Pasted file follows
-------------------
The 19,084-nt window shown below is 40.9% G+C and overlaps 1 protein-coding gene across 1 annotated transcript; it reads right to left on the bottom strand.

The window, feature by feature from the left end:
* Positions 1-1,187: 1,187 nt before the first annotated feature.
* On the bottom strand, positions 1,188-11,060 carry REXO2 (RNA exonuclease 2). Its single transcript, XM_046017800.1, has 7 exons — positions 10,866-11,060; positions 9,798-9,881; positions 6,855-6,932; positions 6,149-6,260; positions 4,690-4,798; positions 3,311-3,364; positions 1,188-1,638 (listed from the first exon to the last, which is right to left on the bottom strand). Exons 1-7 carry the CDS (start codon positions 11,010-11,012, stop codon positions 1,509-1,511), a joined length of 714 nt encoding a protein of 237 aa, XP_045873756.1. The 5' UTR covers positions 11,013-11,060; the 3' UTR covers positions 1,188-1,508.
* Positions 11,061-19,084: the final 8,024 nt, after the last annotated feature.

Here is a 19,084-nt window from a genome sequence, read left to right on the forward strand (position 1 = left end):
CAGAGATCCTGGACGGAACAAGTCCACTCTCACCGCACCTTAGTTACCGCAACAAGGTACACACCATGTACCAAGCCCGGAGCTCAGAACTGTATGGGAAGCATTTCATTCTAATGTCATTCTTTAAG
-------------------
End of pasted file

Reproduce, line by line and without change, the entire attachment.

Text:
The 19,084-nt window shown below is 40.9% G+C and overlaps 1 protein-coding gene across 1 annotated transcript; it reads right to left on the bottom strand.

The window, feature by feature from the left end:
* Positions 1-1,187: 1,187 nt before the first annotated feature.
* On the bottom strand, positions 1,188-11,060 carry REXO2 (RNA exonuclease 2). Its single transcript, XM_046017800.1, has 7 exons — positions 10,866-11,060; positions 9,798-9,881; positions 6,855-6,932; positions 6,149-6,260; positions 4,690-4,798; positions 3,311-3,364; positions 1,188-1,638 (listed from the first exon to the last, which is right to left on the bottom strand). Exons 1-7 carry the CDS (start codon positions 11,010-11,012, stop codon positions 1,509-1,511), a joined length of 714 nt encoding a protein of 237 aa, XP_045873756.1. The 5' UTR covers positions 11,013-11,060; the 3' UTR covers positions 1,188-1,508.
* Positions 11,061-19,084: the final 8,024 nt, after the last annotated feature.

Here is a 19,084-nt window from a genome sequence, read left to right on the forward strand (position 1 = left end):
CAGAGATCCTGGACGGAACAAGTCCACTCTCACCGCACCTTAGTTACCGCAACAAGGTACACACCATGTACCAAGCCCGGAGCTCAGAACTGTATGGGAAGCATTTCATTCTAATGTCATTCTTTAAG